What are Live Cultures?
What are they?
‘Live cultures’ or ‘active cultures’ refer to the microorganisms found in foods such as yoghurt, which can have different modes of action in the body. The term ‘live cultures’ is often used instead of the word ‘probiotics’, and it seems that there is currently some movement in favour of the term 'live cultures', perhaps due to recent European legislation (the Nutrition & Health Claims regulation) which suggests that the word ‘probiotics’ could be seen as a health claim. Examples of live cultures include microorganisms such as Lactobacillus acidophilus or Lactobacillus bulgaricus.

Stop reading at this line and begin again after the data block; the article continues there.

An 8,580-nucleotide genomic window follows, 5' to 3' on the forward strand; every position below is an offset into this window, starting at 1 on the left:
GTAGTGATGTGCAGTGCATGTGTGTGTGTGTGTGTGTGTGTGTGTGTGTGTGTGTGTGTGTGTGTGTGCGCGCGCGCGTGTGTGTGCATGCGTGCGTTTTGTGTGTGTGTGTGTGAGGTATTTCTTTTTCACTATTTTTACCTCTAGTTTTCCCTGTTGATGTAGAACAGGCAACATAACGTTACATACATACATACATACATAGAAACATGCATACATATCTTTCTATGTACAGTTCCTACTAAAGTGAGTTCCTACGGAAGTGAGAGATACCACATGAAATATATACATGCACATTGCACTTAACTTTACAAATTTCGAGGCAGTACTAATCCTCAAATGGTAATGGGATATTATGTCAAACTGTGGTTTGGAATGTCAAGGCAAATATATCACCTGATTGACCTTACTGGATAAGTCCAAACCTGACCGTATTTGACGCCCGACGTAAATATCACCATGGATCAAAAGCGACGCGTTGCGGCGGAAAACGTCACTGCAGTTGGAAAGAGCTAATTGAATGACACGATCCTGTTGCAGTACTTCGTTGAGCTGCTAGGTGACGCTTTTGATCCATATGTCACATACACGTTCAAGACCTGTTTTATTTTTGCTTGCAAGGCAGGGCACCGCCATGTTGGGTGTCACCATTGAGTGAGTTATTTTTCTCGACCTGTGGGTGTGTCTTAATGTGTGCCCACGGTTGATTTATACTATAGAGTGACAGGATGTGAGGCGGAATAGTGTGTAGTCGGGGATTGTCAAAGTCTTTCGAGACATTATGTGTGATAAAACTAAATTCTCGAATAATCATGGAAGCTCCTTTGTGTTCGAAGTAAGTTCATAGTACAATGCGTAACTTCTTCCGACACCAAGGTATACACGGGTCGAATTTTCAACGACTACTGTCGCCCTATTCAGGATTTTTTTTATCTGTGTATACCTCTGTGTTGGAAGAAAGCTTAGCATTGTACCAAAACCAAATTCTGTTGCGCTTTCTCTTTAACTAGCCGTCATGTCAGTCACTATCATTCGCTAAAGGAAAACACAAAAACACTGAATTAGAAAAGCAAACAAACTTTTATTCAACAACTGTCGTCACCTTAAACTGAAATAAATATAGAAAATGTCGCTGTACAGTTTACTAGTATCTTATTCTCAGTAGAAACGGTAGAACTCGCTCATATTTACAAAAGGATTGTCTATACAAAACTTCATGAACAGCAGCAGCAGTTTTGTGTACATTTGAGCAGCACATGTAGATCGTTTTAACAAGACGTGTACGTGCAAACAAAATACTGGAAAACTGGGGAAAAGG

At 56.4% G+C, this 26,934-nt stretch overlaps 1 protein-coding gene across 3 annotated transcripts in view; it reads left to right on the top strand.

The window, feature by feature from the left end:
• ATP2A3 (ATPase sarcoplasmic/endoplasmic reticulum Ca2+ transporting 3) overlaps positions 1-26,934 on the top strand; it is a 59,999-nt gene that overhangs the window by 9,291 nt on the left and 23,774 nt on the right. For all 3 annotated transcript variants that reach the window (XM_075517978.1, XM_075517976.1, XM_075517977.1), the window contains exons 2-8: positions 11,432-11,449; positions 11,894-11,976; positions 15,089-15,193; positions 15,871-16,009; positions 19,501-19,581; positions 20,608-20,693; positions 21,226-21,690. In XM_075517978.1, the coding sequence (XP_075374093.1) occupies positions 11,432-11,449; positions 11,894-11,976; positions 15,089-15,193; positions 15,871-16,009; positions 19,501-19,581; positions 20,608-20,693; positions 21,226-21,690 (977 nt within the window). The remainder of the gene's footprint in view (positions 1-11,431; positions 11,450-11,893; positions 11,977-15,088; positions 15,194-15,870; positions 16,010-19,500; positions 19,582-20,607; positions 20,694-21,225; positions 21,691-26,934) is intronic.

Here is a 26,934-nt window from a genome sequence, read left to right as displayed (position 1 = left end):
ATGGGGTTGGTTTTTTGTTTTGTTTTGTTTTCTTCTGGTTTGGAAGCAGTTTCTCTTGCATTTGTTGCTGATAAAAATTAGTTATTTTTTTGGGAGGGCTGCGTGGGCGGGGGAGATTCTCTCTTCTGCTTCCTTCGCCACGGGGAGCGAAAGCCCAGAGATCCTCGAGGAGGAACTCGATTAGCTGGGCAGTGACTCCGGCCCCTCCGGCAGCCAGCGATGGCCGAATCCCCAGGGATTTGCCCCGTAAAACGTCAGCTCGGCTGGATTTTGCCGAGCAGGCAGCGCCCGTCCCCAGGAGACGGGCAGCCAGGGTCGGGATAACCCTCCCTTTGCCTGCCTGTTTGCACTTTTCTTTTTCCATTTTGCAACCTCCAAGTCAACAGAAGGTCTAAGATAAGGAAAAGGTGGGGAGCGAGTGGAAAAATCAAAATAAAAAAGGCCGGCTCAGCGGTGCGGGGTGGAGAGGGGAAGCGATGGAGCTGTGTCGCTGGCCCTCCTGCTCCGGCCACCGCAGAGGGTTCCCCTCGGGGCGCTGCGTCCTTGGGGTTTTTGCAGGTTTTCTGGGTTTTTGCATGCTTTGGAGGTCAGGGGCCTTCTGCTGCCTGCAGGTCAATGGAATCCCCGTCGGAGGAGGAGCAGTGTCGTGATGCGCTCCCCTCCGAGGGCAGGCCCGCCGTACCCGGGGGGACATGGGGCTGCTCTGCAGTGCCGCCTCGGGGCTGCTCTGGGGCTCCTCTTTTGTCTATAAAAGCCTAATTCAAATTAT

Are live cultures always bacterial?
They are often bacterial, but not always. It is also possible to have active cultures of beneficial yeasts, for example Saccharomyces boulardii.
Are live cultures the same thing as dairy or yoghurt?
Not quite. Yoghurts will always contain live cultures (to different extents, according to various factors including pasteurisation, whether or not live cultures have been added for nutritional value, and so on), and interestingly, it is the live bacterial cultures which help to convert milk into yoghurt in the first place. However live cultures can also be found in other foods such as sauerkraut, and they may be extracted from dairy and cultivated and multiplied to make a live cultures supplement.